Economy

Yosemite bid documents provide inside look at lucrative concessions

Yosemite Falls is framed by colorful foliage on the valley floor
Yosemite Falls is framed by colorful foliage on the valley floor MCT

The next contract to run the concessions at Yosemite National Park is a lucrative and complicated package that’s shedding light on business in the park even as it raises questions about who owns some famous park names.

Gross revenues from Yosemite concessions – hotels, gift shops, restaurants and other services – are expected to range between $129 million and $146.6 million in the contract’s first year, starting in 2016, National Park Service documents show. Over the last three years, documents show, gross revenues have averaged $131.5 million.

The next concession operator will cope with renovations at the famed Ahwahnee Hotel, including a revenue-reducing six-week closure planned for 2020. It will manage thousands of specified, sometimes nit-picking, tasks, ranging from snow shoveling to drug-testing employees.

“Yosemite, by far, has the biggest concession contract in the National Park Service,” said Yosemite spokesman Scott Gediman. “In other parks, retail, lodging, food and other things are split up. But, here, it is all together.”

The Yosemite National Park concession details are spelled out in voluminous documents published by the National Park Service. They cover everything from an inventory of the park’s grease traps and a requirement that “particles shall be cleaned off grills after each barbecue” to the fact that bar sales account for about 4 percent of total concession revenues.

The park service has set a Jan. 21 deadline for bids. In one potential sign of interest, or at least of the contract’s complexity, the park service has already fielded more than 340 written questions about various details.

With 3.6 million visitors in 2013, Yosemite ranked beneath only Grand Canyon and Great Smoky Mountains in overall visitation. The traffic translates into dollars – for the companies that control concessions. More business also means more money for the park service, which some consider a mixed blessing.

In the 1990s, some environmentalists criticized the Yosemite concession contract because it increased the National Park Service’s fee from a few hundred thousand dollars each year to millions of dollars. That gives the Park Service reason to let as many people as want visit the park, despite concerns that hordes of visitors ultimately degrade the park’s environment, critics said.

“Some people thought the higher fee made it less desirable for the Park Service to get a handle on unlimited demand to see Yosemite,” Sierra Club activist George Whitmore said Friday. “The park service still is not dealing with unlimited demand.”

Currently, park concessions are under contract to DNC Parks & Resorts at Yosemite, a subsidiary of Delaware North, a privately held Buffalo, New York, company that also operates concessions at more than 30 airports, 60-plus sports and entertainment venues and a number of state and national parks. A Delaware North subsidiary won a 15-year contract in August to operate some services on Grand Canyon’s South Rim.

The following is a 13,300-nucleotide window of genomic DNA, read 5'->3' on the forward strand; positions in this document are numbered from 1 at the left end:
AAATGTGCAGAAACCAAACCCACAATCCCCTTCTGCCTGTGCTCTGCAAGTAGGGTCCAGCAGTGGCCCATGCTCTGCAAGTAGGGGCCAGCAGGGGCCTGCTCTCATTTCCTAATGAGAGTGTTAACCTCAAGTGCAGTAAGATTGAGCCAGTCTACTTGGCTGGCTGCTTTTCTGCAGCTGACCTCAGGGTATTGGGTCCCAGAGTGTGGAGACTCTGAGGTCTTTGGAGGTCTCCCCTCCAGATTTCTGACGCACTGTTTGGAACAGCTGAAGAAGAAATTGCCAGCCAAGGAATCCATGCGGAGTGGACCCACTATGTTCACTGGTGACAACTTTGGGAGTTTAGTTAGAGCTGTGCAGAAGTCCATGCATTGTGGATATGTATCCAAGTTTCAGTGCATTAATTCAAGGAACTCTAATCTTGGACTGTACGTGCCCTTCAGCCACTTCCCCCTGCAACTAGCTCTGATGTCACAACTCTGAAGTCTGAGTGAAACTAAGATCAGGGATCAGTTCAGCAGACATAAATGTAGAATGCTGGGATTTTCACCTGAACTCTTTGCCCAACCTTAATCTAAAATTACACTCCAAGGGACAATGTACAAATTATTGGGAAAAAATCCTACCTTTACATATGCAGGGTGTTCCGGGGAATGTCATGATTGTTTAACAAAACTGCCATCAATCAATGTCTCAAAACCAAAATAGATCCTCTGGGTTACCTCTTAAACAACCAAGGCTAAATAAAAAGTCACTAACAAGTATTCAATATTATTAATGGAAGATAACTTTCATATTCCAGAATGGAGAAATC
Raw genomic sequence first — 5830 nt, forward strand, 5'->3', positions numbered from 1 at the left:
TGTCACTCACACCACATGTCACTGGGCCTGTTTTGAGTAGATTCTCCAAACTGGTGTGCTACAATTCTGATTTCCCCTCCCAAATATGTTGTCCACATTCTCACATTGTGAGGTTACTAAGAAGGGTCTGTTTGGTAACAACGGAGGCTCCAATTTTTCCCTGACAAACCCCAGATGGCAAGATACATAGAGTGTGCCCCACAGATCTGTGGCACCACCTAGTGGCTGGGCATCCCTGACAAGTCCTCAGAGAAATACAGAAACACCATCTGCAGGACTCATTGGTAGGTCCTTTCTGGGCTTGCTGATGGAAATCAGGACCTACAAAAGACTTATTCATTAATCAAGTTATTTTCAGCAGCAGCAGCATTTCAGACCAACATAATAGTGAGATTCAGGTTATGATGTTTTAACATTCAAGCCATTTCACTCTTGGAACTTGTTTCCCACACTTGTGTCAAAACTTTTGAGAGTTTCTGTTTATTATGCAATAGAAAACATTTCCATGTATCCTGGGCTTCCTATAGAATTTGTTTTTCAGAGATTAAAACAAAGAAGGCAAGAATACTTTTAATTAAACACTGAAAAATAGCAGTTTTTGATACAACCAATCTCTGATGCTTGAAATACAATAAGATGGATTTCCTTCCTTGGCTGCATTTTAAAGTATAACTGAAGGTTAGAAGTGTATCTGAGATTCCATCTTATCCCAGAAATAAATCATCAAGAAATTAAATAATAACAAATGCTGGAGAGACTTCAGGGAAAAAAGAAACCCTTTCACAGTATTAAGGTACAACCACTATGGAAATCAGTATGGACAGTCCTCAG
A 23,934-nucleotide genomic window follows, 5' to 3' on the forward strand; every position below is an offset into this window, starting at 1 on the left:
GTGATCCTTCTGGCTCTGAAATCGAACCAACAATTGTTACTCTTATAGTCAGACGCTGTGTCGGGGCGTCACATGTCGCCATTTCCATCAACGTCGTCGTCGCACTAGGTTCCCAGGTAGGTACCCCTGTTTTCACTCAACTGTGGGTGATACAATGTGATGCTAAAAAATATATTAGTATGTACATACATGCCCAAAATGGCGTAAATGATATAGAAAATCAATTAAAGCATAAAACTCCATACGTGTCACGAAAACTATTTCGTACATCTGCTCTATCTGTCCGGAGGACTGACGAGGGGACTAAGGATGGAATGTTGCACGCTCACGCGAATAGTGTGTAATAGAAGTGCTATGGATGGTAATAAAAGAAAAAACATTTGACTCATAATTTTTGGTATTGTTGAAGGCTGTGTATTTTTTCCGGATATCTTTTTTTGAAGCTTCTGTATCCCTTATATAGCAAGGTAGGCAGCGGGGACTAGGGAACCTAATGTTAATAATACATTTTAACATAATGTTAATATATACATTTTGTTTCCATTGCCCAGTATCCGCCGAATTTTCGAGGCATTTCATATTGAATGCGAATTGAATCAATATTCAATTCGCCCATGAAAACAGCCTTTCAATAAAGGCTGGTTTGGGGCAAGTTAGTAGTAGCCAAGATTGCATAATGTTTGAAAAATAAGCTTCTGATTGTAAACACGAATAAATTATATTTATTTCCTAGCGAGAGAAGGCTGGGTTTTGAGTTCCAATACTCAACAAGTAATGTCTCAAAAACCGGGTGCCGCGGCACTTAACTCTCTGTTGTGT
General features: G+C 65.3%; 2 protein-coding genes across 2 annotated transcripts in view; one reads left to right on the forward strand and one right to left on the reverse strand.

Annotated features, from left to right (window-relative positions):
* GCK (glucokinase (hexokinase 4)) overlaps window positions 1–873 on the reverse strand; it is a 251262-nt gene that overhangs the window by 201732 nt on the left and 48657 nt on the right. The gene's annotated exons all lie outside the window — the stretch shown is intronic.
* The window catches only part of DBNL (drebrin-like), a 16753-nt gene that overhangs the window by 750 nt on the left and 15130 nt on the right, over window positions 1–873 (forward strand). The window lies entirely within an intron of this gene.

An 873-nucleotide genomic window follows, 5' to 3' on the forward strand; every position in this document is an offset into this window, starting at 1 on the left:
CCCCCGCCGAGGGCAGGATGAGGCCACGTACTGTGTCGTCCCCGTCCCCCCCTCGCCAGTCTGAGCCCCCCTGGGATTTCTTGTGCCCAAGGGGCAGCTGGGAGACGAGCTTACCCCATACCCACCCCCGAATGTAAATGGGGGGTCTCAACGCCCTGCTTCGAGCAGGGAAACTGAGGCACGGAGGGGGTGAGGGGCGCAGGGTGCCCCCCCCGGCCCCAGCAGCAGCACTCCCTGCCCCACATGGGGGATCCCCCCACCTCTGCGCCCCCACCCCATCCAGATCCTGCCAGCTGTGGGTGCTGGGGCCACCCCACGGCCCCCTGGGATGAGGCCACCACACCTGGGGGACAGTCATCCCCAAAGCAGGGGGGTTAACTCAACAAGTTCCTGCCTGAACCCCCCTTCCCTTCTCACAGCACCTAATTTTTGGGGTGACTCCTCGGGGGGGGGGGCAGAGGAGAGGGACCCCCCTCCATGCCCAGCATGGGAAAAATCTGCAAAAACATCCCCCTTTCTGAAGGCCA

“You won’t find us center-stage. That’s not our role. And it’s not even our style,” Delaware North says on its website. “We work behind the scenes, making each experience, moment and memory the best it can be.”

Some of the behind-the scenes work is political.

In the past two years, public records show, Delaware North paid $750,000 to the Washington, D.C.-based lobbying powerhouse Akin Gump Strauss Hauer & Feld. The company’s executives also contribute regularly to candidates from both parties; recipients in recent years have ranged from liberal Rep. George Miller, D-Calif. to conservative House Majority Leader Kevin McCarthy of Bakersfield.

Other behind-the-scenes work is more technical.

Since securing the Yosemite concession contract in 1993, Delaware North and its Yosemite subsidiary have obtained trademarks on the names of key park landmarks, including “The Ahwahnee,” “ Wawona,” “Badger Pass,” and “Curry Village,” according to U.S. Patent and Trademark Office records. Even the term “Yosemite National Park,” when used on products like coffee mugs and golf shirts, has been trademarked.

The concession company has valued the intellectual property in the trademarked names at $51 million, part of an overall $100 million value placed on all of the company’s Yosemite investments. The company maintains it would be owed this money if another company secures the Yosemite contract.

Park Service officials question, among other things, the dollar value that Delaware North puts on the trademarked names.

“Although the intellectual property appraisal report describes valuation methods and approaches in detail, it merely presents a chart with a single figure purporting to represent the fair market value of the asset,” Park Service officials wrote Nov. 20. “No assumptions, projected revenues or royalty rates are cited.”

In an interview last week, Lisa Cesaro, a spokeswoman for DNC Parks & Resorts at Yosemite, said the company identified the $51 million figure after a third-party contractor appraised the company’s intangible assets.

A spokeswoman for Xanterra Parks & Resorts, which has fought the National Park Service over its award of Grand Canyon concessions to a Delaware North subsidiary, said Friday that the company as a matter of policy does not comment on whether it may bid on future contracts.

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